What normally happens after a 24 hour race is that I’ll spend a few days moaning about how many aches and pains I’ve got or how horrible the most horrible part of the race was, I’ll eat loads of food in an attempt to replace some of the 20,000 or so calories I’ve burned until I don’t feel quite as hungry anymore and I might go to the pub. I’ll also write a blog, massage my own ego and drone on about how I did this, that or the other, ending with a single line where I’ll say a tagged-onto-the-end ‘thanks’ to all those that helped me achieve whatever it is I achieved.


Well, I achieved another win at TwentyFour12 at the weekend, so that’s good. I didn’t push too hard for three quarters of the race – I made sure I remained in contention and held enough back for a potential push towards the end but always had the World Champs in October at the back of my mind. A 24 hour race is utterly crap as a training ride but I was going to preserve, rather than spend, as much fitness and wellbeing as I could. It was going well until the last 6 hours when the heavens opened and everything got harder, everyone got wet and I started to shiver.

But it got harder for everyone so it didn’t make too much difference. I just did what I do and it turned out well.


I was looked after again by loads of really generous people who give me stuff that makes this sort of thing a bit easier and affordable in return for me ‘giving it my all’ and not being grumpy and/or a dickhead.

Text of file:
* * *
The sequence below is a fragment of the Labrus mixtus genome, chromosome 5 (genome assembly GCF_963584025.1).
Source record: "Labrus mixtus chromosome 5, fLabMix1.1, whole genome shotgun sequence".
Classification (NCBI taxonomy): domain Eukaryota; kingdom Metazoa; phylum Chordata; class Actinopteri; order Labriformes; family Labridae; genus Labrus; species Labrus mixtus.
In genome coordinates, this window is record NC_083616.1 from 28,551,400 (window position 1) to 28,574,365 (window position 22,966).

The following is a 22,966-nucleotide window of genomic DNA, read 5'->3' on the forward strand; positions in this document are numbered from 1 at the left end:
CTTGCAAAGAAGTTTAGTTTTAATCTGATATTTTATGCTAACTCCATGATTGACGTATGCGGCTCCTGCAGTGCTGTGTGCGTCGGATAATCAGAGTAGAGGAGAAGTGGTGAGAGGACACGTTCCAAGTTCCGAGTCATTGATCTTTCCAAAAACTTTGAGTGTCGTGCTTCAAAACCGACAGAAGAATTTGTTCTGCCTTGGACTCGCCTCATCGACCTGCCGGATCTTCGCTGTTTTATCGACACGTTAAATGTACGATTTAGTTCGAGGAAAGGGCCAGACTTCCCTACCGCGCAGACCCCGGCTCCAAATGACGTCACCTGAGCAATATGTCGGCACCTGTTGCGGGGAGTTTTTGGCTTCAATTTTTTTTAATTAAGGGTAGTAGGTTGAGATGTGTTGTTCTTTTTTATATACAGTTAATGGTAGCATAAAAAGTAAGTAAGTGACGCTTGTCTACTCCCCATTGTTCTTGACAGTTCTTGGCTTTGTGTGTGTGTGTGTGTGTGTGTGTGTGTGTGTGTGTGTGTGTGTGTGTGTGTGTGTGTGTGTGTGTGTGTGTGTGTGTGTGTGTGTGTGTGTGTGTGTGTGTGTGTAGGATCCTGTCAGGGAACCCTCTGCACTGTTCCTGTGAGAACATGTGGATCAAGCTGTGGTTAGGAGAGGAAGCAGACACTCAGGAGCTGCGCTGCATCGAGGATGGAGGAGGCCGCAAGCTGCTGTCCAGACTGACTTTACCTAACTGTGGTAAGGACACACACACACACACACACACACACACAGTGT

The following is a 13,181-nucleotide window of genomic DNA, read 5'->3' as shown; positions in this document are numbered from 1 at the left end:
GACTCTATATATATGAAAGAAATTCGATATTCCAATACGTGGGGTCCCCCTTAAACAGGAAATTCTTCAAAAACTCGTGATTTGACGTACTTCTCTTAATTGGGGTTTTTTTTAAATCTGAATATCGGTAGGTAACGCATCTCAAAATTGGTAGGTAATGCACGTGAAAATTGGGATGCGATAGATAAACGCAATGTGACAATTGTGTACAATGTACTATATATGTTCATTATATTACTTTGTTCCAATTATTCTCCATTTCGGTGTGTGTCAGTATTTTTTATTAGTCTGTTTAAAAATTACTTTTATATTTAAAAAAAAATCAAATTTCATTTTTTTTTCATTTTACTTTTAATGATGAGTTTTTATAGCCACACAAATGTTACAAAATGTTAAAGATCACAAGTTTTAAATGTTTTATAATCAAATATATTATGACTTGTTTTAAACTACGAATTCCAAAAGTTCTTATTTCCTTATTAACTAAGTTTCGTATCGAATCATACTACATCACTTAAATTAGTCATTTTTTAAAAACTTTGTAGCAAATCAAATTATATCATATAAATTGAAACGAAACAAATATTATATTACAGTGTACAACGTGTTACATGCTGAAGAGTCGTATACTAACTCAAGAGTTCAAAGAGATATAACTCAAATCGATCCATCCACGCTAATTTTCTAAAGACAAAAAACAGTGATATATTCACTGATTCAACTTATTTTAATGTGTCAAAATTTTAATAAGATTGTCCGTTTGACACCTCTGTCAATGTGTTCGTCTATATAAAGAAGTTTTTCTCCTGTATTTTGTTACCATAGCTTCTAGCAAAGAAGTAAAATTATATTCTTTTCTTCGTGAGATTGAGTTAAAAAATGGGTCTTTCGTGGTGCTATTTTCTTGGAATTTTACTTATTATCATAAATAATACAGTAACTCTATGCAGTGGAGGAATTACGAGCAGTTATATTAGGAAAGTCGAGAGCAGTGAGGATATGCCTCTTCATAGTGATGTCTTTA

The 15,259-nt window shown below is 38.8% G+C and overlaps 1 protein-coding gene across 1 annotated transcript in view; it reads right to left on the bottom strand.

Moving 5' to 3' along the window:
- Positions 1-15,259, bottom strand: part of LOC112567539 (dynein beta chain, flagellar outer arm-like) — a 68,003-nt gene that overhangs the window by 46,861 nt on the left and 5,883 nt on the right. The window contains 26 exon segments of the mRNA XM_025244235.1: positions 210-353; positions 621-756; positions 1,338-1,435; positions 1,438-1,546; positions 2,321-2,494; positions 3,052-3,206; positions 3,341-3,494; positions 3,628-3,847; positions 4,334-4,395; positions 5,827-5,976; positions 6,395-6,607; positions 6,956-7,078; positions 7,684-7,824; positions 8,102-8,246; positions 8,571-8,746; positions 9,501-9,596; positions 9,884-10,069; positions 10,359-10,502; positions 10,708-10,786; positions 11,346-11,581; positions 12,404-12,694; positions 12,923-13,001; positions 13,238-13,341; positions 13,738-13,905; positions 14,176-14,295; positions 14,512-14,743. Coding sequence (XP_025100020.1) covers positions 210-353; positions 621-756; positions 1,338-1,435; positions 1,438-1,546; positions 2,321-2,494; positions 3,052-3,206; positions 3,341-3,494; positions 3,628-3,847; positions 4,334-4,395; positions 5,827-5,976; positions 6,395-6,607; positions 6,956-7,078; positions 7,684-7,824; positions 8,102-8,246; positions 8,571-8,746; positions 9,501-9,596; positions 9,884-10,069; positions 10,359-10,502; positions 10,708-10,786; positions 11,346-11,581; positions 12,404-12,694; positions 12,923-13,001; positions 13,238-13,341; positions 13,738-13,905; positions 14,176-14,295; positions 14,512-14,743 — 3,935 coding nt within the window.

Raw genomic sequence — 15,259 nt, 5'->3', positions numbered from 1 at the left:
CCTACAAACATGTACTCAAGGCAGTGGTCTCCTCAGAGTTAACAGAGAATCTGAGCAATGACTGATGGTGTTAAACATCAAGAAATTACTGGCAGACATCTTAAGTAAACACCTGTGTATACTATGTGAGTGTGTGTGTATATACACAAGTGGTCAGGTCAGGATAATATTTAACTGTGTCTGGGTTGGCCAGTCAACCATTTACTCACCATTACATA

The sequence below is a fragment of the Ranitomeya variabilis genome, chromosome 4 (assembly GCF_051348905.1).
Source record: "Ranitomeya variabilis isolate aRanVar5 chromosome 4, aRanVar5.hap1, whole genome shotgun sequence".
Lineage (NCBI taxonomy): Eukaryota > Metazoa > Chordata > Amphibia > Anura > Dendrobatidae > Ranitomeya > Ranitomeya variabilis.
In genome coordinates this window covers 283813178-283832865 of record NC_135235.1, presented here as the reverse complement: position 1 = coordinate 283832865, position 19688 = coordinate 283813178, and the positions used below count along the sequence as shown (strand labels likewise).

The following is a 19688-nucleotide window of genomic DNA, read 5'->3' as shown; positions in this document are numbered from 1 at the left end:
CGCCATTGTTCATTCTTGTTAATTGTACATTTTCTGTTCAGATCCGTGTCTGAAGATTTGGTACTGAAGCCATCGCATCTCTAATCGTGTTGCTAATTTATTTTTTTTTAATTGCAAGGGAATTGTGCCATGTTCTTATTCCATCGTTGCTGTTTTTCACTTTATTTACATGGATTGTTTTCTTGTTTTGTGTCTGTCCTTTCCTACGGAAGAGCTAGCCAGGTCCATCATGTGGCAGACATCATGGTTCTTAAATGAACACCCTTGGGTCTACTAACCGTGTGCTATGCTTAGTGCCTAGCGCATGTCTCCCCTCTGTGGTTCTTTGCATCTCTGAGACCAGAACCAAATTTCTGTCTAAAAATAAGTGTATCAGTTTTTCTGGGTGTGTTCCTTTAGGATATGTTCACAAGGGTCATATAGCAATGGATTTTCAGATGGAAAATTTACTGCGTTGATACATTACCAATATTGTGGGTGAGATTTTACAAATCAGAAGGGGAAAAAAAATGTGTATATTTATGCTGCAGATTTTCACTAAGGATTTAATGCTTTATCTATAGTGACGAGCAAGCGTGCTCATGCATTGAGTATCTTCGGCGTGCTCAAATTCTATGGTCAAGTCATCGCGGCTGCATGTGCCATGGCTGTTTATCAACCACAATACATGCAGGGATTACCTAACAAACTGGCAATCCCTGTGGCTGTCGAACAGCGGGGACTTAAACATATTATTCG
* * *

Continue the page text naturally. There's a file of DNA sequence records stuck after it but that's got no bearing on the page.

The event as a whole was as brilliant as it was last time, so credit must be paid to Martyn and his team of organisers, do-ers, caterers, look’er-after-ers and marshals.

Meanwhile, while I’m being totally self-indulgent and then having people shower me with praise and prizes, Debbie remains as always a relatively unsung hero. I’ve won eight 24 hour solo races now, each one of them (and all the others that I didn’t win) I’ve been supported 100% by my amazing and long-suffering wife.

She knows when the low points are going to happen. She knows from the look on my face how I’m feeling and knows precisely what to say to get me back on my toes. I see other guys in races having to carefully arrange their various food items, spares, clothing and tools so that they can grab at them in the middle of the night more easily. I don’t have to do any of that. Deb knows where everything is and arranges the pit to suit her- mainly to ensure that the act of “shovelling sugary treats into Jason’s gob” takes as little time as possible – so quickly in fact that I don’t really need to stop riding at all.


Even when the weather turns bad, it’s three in the morning and she’s not had any sleep, Deb’s always awake when I arrive after another lap, latest leaderboard information at the ready, bottle and gel in hand, five, six, maybe ten layers of clothing on (and a bobble hat), ready to keep me rolling.